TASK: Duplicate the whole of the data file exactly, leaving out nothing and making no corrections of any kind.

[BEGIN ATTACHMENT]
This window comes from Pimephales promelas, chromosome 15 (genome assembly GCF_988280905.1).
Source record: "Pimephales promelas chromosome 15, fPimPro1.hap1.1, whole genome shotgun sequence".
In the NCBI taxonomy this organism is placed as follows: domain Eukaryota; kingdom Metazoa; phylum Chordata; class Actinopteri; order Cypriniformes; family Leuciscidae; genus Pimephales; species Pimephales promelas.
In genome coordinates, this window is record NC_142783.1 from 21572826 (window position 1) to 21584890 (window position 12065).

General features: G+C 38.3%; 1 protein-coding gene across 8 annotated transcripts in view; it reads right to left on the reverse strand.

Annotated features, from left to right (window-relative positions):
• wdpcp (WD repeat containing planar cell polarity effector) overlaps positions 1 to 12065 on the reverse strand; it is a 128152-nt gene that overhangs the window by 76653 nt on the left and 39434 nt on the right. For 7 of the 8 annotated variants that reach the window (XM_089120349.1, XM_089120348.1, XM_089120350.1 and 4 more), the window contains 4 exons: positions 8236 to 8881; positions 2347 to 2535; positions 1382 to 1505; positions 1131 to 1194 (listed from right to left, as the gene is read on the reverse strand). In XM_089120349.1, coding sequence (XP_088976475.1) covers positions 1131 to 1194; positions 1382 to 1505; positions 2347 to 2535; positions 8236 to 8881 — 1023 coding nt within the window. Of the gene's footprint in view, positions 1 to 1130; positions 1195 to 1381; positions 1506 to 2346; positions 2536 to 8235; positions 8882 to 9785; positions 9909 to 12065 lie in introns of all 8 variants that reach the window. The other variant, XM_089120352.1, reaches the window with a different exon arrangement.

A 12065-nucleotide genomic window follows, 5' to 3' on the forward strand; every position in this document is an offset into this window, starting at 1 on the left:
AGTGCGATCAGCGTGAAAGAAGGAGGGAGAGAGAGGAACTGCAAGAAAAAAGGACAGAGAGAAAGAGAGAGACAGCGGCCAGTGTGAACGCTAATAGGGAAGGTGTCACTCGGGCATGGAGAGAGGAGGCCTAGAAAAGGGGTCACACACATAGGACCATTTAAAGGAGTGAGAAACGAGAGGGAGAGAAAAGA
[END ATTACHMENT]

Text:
This window comes from Pimephales promelas, chromosome 15 (genome assembly GCF_988280905.1).
Source record: "Pimephales promelas chromosome 15, fPimPro1.hap1.1, whole genome shotgun sequence".
In the NCBI taxonomy this organism is placed as follows: domain Eukaryota; kingdom Metazoa; phylum Chordata; class Actinopteri; order Cypriniformes; family Leuciscidae; genus Pimephales; species Pimephales promelas.
In genome coordinates, this window is record NC_142783.1 from 21572826 (window position 1) to 21584890 (window position 12065).

General features: G+C 38.3%; 1 protein-coding gene across 8 annotated transcripts in view; it reads right to left on the reverse strand.

Annotated features, from left to right (window-relative positions):
• wdpcp (WD repeat containing planar cell polarity effector) overlaps positions 1 to 12065 on the reverse strand; it is a 128152-nt gene that overhangs the window by 76653 nt on the left and 39434 nt on the right. For 7 of the 8 annotated variants that reach the window (XM_089120349.1, XM_089120348.1, XM_089120350.1 and 4 more), the window contains 4 exons: positions 8236 to 8881; positions 2347 to 2535; positions 1382 to 1505; positions 1131 to 1194 (listed from right to left, as the gene is read on the reverse strand). In XM_089120349.1, coding sequence (XP_088976475.1) covers positions 1131 to 1194; positions 1382 to 1505; positions 2347 to 2535; positions 8236 to 8881 — 1023 coding nt within the window. Of the gene's footprint in view, positions 1 to 1130; positions 1195 to 1381; positions 1506 to 2346; positions 2536 to 8235; positions 8882 to 9785; positions 9909 to 12065 lie in introns of all 8 variants that reach the window. The other variant, XM_089120352.1, reaches the window with a different exon arrangement.

A 12065-nucleotide genomic window follows, 5' to 3' on the forward strand; every position in this document is an offset into this window, starting at 1 on the left:
AGTGCGATCAGCGTGAAAGAAGGAGGGAGAGAGAGGAACTGCAAGAAAAAAGGACAGAGAGAAAGAGAGAGACAGCGGCCAGTGTGAACGCTAATAGGGAAGGTGTCACTCGGGCATGGAGAGAGGAGGCCTAGAAAAGGGGTCACACACATAGGACCATTTAAAGGAGTGAGAAACGAGAGGGAGAGAAAAGA